A huge hole in the ozone layer over the Arctic is set to grow even larger this spring as a blast of cold weather combines with returning sunshine and lingering air pollutants.
The hole over the Canadian Arctic is already thought to be around 770,000 square miles (two million square kilometres) or around the size of Greenland.
But environmental scientists are predicting the gap in the Earth's protective atmospheric layer could grow even larger this spring when the sunshine returns to the region after the long, dark winter.
According to Science magazine, a record low temperature in the Earth's upper atmosphere could release chemicals which destroy the layer.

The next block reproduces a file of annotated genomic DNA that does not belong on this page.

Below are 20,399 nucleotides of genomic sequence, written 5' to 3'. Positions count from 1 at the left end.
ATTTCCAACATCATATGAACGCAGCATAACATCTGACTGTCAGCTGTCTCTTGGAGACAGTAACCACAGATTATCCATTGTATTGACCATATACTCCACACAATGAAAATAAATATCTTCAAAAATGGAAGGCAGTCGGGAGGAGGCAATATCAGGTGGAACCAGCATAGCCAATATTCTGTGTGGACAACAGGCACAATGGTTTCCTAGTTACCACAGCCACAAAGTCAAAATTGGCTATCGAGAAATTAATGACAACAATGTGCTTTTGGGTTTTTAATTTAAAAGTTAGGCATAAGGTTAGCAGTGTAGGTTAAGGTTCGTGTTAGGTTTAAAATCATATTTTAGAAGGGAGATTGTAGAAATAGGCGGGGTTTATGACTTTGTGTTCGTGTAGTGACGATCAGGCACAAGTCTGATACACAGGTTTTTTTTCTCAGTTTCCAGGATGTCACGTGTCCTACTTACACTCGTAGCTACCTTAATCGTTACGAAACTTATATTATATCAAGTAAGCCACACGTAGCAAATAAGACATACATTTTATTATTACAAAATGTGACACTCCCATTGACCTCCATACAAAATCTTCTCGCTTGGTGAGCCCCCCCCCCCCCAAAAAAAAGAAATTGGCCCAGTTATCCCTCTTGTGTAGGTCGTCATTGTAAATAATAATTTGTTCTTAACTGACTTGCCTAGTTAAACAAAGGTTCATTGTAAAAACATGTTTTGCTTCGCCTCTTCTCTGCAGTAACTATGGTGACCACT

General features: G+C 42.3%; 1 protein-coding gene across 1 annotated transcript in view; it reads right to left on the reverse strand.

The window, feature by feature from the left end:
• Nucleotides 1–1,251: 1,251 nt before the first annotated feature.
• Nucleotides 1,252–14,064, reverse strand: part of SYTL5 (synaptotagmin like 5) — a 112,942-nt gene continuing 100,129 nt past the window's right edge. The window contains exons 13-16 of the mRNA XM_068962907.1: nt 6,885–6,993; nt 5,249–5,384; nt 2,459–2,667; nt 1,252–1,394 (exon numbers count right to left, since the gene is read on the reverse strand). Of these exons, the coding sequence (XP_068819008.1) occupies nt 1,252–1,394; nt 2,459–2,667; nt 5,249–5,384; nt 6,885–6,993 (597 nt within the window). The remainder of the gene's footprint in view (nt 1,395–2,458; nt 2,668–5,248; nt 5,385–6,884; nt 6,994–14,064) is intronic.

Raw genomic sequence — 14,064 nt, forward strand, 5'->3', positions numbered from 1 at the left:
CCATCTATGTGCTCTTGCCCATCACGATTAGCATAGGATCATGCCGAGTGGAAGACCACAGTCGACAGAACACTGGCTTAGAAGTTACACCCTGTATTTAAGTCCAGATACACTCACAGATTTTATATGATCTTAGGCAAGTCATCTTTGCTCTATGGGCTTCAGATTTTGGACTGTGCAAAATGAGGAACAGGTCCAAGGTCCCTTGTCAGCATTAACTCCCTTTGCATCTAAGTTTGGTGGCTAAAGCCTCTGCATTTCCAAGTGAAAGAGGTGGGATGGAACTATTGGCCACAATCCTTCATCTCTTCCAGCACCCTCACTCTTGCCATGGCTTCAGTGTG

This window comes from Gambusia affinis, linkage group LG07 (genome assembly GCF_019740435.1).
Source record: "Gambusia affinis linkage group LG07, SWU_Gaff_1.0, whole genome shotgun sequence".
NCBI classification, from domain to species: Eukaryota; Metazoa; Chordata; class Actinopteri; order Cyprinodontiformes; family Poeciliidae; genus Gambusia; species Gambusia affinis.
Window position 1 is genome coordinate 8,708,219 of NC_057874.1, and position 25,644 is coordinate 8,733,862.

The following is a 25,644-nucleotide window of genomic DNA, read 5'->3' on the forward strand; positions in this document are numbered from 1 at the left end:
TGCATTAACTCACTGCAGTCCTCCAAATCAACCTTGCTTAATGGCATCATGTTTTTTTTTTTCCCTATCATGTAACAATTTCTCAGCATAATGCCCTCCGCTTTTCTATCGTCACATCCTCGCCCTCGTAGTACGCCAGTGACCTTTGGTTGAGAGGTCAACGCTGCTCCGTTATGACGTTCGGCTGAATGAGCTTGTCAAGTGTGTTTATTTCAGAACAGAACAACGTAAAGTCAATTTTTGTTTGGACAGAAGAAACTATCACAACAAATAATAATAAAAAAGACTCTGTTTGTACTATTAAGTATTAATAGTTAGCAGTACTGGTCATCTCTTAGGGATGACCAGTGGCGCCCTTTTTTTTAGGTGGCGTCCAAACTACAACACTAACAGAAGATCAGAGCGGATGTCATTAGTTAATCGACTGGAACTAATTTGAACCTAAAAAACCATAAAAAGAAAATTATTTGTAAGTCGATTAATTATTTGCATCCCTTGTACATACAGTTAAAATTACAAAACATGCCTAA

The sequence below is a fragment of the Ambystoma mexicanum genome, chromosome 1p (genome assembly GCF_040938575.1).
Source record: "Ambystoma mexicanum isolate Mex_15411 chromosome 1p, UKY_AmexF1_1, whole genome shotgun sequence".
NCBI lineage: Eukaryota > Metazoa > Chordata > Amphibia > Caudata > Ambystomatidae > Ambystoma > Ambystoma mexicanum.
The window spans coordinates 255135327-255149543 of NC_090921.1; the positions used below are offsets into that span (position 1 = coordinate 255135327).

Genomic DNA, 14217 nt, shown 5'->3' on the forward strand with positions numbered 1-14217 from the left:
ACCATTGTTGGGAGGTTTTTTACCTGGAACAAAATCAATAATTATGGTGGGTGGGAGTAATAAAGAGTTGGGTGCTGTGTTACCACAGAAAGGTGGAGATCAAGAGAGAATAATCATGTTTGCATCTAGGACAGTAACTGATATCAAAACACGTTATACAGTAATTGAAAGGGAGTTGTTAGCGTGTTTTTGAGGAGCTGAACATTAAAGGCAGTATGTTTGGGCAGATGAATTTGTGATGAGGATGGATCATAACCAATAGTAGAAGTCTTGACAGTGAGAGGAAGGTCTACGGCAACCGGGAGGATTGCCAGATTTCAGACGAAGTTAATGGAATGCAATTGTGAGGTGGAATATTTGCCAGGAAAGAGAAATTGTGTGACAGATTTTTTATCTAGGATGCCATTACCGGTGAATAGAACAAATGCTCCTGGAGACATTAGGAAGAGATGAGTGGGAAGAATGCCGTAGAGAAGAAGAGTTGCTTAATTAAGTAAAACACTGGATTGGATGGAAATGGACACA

Ozone is a gas composed of three oxygen molecules which can be hazardous to our health on the ground, but in the upper atmosphere it protects us by soaking up ultraviolet radiation from the sun.
Without it, the planet's surface would be exposed to dangerous levels of UV-B rays which can shred DNA, leading to mutations that cause cancers.
Towards the end of the 20th Century, the ozone was found to have been depleted by the now banned chlorofluorocarbons (CFCs), which react with the ozone as they break down.